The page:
New Zealand is the third best country to live in the world, climbing 17 places in the latest United Nations’ index aimed at measuring development.
The Human Development Report 2010 (HDR) was released today by UN Secretary-General Ban Ki-moon and UN Development Programme Administrator, and former New Zealand prime minister, Helen Clark.
The report, The Real Wealth of Nations: Pathways to Human Development, highlights countries with the greatest progress as measured by the Human Development Index (HDI).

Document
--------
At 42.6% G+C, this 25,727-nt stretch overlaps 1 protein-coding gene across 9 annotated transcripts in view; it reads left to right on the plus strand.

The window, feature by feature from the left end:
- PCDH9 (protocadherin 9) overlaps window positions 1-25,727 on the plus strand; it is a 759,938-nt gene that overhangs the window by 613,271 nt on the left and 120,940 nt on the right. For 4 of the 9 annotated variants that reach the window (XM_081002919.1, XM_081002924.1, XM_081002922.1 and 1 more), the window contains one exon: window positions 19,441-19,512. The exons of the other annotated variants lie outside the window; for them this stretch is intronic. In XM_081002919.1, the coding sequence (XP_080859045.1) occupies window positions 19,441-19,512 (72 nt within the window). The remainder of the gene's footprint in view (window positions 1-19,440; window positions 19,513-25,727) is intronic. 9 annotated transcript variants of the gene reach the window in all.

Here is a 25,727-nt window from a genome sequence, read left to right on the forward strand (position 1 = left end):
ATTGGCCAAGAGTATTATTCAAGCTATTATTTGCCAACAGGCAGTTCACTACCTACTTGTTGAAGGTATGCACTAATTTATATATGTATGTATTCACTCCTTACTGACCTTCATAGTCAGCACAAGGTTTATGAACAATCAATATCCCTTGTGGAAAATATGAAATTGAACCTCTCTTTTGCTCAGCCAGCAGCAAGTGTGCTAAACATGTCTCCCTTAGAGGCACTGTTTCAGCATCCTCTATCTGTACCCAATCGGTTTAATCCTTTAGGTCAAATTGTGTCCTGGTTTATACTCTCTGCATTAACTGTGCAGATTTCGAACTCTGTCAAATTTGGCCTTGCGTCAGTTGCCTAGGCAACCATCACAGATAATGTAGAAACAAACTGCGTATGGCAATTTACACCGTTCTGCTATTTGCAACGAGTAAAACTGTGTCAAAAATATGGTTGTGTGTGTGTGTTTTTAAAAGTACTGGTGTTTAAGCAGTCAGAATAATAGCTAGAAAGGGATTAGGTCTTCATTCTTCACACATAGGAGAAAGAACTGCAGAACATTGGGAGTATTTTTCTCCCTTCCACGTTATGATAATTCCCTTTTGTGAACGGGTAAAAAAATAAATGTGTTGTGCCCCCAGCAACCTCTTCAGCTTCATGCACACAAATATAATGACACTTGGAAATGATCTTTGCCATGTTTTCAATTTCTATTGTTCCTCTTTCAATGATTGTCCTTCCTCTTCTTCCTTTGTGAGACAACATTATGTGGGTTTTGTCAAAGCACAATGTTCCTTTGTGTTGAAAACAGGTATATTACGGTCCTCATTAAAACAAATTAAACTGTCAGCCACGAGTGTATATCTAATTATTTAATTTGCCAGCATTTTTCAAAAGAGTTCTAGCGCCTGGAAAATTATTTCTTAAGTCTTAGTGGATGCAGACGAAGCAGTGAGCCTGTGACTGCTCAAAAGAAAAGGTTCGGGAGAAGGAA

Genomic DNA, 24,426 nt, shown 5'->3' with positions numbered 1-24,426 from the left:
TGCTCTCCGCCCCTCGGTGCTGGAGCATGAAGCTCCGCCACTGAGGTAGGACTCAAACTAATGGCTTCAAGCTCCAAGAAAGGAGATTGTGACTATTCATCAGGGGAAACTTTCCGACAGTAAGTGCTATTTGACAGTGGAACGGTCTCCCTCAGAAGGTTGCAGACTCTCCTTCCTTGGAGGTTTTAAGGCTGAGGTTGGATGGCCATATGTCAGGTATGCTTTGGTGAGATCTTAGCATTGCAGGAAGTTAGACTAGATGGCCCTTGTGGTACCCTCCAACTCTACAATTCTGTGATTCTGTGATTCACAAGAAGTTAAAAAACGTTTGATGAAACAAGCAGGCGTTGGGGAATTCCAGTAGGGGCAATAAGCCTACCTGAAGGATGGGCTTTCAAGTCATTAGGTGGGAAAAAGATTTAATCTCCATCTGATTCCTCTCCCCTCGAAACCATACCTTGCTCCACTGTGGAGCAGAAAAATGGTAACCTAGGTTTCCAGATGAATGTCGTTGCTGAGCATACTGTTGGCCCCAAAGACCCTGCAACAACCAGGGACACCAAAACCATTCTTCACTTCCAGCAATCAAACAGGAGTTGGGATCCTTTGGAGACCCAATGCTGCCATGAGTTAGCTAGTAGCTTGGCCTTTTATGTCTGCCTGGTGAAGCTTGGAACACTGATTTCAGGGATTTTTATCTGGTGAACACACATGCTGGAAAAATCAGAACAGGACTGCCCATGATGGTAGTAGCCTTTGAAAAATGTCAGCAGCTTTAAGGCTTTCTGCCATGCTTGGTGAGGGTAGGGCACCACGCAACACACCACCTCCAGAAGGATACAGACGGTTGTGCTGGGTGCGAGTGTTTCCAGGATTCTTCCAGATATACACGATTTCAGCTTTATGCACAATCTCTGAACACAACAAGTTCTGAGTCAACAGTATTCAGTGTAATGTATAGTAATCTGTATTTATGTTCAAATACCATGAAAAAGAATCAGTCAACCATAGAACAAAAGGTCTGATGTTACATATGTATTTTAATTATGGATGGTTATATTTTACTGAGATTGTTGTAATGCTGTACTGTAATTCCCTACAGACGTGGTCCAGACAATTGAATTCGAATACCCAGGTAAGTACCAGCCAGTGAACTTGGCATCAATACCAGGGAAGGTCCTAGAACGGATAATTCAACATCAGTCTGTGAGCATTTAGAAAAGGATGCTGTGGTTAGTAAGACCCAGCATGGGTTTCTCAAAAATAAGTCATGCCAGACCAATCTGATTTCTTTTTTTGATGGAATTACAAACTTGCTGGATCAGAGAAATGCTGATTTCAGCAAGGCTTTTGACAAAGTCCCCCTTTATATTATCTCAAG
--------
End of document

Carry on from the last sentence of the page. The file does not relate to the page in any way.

The index calculates the well-being in 169 countries, taking into account health, education and income, which are combined to generate an score between zero and one. The countries are grouped into four categories: very high, high, medium, and low.
New Zealand was named 20th in the 2009 and this year is just behind Norway and Australia, first and second respectively.
The country’s score has been rising by 0.5 percent a year between 1980 and 2010 from 0.786 to 0.907 today, placing it in “very high” category.
New Zealand’s life expectancy is 80.6 years, average number of school years is 12.5, and gross national income per capita is $25,438 ($NZ32,046).
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